Jenkins (c) Witsup

Helen Jenkins

Two-time triathlon world champion (2008 and 2011), Helen Jenkins, was one of the gold medal favorites for the 2012 London Olympics in front of a hometown crowd. However, numerous back issues in the lead up to the games curtailed her preparation and the Brit faltered on the run and finished fifth in that race. Injuries have continued to plague Jenkins during the intervening years since the London Games. “It’s been a long process to avert injury problems and I’m not sure I will ever fully be rid of them,” Jenkins tells us, “but I have an awesome team around me to help me keep on top of the back issues.”

Despite Jenkins’ palmares, she was not necessarily expected to make the British team, especially since her competitor for the third and final spot, Stimpson, had started the 2016 season in stunning style with wins at WTS Abu Dhabi and the Mooloolaba World Cup race. The British selectors identified the WTS Gold Coast race as the decider for the Games team, so it was essentially the only race that mattered during the first half of the season. While Stimpson faltered in the swim, Jenkins’ aggressiveness on the bike, working in tandem with Bermuda’s Flora Duffy and New Zealand’s Andrea Hewitt, gave the trio a two minute lead on the chasing women into T2. Jenkins ran aggressively and the time gap was enough to secure the win against a field that included Gwen Jorgensen, breaking the American’s 13 race unbeaten streak.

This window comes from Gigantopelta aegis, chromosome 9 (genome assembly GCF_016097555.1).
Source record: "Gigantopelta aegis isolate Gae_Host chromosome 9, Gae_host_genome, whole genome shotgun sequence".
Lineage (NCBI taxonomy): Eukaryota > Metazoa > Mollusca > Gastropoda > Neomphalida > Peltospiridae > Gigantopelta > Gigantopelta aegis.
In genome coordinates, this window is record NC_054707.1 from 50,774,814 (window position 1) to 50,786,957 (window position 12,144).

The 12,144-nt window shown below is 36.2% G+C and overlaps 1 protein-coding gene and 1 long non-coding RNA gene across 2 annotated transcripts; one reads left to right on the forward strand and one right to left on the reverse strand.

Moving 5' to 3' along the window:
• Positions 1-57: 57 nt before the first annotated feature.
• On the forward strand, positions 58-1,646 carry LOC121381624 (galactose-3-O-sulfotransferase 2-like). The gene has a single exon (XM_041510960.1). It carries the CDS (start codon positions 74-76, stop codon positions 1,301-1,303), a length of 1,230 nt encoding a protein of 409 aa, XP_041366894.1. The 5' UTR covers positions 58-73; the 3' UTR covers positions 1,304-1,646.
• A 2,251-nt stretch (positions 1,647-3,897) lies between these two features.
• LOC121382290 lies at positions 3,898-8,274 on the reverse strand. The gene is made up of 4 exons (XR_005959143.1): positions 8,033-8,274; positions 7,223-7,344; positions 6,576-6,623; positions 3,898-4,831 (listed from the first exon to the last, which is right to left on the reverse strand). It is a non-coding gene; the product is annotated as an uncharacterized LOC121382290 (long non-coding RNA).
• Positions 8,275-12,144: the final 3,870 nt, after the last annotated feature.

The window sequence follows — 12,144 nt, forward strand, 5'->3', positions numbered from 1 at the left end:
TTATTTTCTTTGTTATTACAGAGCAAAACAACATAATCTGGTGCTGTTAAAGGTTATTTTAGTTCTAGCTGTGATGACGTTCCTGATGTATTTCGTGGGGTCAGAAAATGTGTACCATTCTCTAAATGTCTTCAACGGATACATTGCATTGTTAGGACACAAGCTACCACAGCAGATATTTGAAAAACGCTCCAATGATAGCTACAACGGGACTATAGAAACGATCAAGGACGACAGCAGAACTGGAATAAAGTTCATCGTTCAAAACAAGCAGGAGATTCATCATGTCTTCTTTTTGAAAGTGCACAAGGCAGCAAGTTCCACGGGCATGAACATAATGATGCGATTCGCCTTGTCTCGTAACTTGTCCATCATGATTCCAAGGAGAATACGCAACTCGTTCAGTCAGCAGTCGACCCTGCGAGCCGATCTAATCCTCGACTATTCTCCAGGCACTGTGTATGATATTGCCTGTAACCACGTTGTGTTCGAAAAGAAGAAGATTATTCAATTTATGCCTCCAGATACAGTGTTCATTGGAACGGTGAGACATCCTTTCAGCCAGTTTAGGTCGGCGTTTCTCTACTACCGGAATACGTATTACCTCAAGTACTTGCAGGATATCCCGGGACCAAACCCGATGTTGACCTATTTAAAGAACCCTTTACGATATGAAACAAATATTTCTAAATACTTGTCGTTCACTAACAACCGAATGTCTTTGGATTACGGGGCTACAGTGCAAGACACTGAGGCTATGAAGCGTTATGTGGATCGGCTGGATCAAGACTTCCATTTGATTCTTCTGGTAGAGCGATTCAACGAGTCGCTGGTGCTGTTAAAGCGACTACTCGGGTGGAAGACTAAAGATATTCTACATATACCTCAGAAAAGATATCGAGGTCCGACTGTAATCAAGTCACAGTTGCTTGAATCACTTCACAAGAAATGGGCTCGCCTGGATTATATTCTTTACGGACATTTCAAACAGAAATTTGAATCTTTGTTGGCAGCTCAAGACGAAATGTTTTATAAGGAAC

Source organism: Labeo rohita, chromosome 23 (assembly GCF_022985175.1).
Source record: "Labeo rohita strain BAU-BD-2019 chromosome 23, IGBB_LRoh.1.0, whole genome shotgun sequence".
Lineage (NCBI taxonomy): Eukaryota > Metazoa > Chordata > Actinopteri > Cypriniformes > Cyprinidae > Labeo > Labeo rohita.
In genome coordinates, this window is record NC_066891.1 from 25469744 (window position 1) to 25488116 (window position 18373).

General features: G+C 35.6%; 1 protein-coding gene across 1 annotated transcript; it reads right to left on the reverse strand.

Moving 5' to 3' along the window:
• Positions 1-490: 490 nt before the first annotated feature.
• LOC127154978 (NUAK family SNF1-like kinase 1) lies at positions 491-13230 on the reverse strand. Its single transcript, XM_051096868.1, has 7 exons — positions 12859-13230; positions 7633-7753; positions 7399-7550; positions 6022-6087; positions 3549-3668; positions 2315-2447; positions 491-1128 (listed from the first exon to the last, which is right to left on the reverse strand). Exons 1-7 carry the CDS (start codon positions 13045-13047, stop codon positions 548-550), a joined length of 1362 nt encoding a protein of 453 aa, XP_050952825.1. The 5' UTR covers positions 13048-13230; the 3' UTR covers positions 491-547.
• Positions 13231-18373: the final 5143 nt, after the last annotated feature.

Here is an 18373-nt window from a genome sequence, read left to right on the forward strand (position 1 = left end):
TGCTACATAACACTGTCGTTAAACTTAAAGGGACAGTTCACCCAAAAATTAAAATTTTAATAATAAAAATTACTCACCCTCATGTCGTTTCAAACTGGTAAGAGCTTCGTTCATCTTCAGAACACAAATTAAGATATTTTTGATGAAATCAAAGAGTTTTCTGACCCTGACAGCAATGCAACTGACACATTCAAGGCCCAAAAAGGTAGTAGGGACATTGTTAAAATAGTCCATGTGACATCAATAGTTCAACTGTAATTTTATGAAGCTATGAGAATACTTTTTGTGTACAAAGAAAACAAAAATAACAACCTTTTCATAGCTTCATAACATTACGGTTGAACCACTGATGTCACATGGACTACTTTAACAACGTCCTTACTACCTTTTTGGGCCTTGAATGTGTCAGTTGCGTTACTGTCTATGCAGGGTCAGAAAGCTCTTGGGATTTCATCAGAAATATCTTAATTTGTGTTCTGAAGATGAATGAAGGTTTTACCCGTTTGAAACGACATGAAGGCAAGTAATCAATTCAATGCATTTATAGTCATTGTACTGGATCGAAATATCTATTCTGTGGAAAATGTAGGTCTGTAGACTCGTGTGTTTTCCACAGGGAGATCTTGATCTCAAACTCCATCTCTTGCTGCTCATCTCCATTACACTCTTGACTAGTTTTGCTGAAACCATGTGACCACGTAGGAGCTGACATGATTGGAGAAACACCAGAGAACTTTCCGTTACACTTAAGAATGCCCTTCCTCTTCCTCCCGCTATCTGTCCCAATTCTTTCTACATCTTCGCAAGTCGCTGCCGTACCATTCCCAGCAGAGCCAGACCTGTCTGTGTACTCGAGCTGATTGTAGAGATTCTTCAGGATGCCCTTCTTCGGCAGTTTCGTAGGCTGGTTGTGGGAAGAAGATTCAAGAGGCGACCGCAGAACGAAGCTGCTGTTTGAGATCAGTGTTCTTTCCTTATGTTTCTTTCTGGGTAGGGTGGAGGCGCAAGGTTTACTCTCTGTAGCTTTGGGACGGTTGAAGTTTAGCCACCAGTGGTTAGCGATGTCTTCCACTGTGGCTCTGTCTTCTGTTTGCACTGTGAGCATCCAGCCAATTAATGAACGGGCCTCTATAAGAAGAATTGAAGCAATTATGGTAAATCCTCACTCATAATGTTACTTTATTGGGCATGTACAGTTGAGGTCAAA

Jenkins is coached by her husband, Marc, and they are based in Bridgend, Wales, training with the local swim team, biking and running solo and working with Sport Wales for assistance with rehab and physical therapy.



At the time of this article being collated there were notably a few countries who were yet to confirm their selected athletes. Once we have confirmation on these athletes they will be featured in our Rio Olympics Countdown.